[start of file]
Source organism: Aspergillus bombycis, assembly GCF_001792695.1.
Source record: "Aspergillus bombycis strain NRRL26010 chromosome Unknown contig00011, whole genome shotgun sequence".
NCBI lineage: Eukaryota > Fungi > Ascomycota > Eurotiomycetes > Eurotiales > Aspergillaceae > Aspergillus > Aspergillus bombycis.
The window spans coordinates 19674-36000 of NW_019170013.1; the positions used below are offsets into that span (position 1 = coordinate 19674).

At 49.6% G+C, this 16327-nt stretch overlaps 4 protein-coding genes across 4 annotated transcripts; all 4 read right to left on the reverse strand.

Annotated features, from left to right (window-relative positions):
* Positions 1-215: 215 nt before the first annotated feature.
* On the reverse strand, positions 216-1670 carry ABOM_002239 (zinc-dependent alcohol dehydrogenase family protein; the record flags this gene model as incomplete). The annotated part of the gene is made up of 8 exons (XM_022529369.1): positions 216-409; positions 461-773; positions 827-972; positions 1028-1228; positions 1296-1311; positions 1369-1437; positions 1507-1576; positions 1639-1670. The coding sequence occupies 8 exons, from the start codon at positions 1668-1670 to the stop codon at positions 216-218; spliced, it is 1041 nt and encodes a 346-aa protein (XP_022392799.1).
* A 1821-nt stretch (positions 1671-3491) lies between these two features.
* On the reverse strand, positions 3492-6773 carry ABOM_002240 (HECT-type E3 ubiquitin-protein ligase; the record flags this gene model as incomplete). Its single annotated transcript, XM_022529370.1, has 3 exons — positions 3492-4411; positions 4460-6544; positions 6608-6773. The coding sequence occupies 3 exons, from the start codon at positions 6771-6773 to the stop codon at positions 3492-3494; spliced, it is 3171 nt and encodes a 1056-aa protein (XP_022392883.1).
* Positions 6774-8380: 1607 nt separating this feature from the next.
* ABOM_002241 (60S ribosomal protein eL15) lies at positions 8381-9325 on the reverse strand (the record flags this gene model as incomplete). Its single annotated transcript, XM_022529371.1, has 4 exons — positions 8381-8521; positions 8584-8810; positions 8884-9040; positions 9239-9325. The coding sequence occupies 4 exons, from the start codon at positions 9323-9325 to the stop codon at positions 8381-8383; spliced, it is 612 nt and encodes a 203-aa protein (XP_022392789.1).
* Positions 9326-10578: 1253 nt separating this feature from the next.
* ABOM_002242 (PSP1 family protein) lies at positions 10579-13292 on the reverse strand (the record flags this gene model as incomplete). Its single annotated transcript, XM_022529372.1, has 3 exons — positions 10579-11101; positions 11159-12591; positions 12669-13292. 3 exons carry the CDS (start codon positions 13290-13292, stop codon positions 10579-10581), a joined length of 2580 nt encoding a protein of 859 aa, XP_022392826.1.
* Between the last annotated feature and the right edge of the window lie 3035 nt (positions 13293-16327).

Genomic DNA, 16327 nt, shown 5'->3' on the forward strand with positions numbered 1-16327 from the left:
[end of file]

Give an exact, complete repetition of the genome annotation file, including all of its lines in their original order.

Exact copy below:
Source organism: Aspergillus bombycis, assembly GCF_001792695.1.
Source record: "Aspergillus bombycis strain NRRL26010 chromosome Unknown contig00011, whole genome shotgun sequence".
NCBI lineage: Eukaryota > Fungi > Ascomycota > Eurotiomycetes > Eurotiales > Aspergillaceae > Aspergillus > Aspergillus bombycis.
The window spans coordinates 19674-36000 of NW_019170013.1; the positions used below are offsets into that span (position 1 = coordinate 19674).

At 49.6% G+C, this 16327-nt stretch overlaps 4 protein-coding genes across 4 annotated transcripts; all 4 read right to left on the reverse strand.

Annotated features, from left to right (window-relative positions):
* Positions 1-215: 215 nt before the first annotated feature.
* On the reverse strand, positions 216-1670 carry ABOM_002239 (zinc-dependent alcohol dehydrogenase family protein; the record flags this gene model as incomplete). The annotated part of the gene is made up of 8 exons (XM_022529369.1): positions 216-409; positions 461-773; positions 827-972; positions 1028-1228; positions 1296-1311; positions 1369-1437; positions 1507-1576; positions 1639-1670. The coding sequence occupies 8 exons, from the start codon at positions 1668-1670 to the stop codon at positions 216-218; spliced, it is 1041 nt and encodes a 346-aa protein (XP_022392799.1).
* A 1821-nt stretch (positions 1671-3491) lies between these two features.
* On the reverse strand, positions 3492-6773 carry ABOM_002240 (HECT-type E3 ubiquitin-protein ligase; the record flags this gene model as incomplete). Its single annotated transcript, XM_022529370.1, has 3 exons — positions 3492-4411; positions 4460-6544; positions 6608-6773. The coding sequence occupies 3 exons, from the start codon at positions 6771-6773 to the stop codon at positions 3492-3494; spliced, it is 3171 nt and encodes a 1056-aa protein (XP_022392883.1).
* Positions 6774-8380: 1607 nt separating this feature from the next.
* ABOM_002241 (60S ribosomal protein eL15) lies at positions 8381-9325 on the reverse strand (the record flags this gene model as incomplete). Its single annotated transcript, XM_022529371.1, has 4 exons — positions 8381-8521; positions 8584-8810; positions 8884-9040; positions 9239-9325. The coding sequence occupies 4 exons, from the start codon at positions 9323-9325 to the stop codon at positions 8381-8383; spliced, it is 612 nt and encodes a 203-aa protein (XP_022392789.1).
* Positions 9326-10578: 1253 nt separating this feature from the next.
* ABOM_002242 (PSP1 family protein) lies at positions 10579-13292 on the reverse strand (the record flags this gene model as incomplete). Its single annotated transcript, XM_022529372.1, has 3 exons — positions 10579-11101; positions 11159-12591; positions 12669-13292. 3 exons carry the CDS (start codon positions 13290-13292, stop codon positions 10579-10581), a joined length of 2580 nt encoding a protein of 859 aa, XP_022392826.1.
* Between the last annotated feature and the right edge of the window lie 3035 nt (positions 13293-16327).

Genomic DNA, 16327 nt, shown 5'->3' on the forward strand with positions numbered 1-16327 from the left: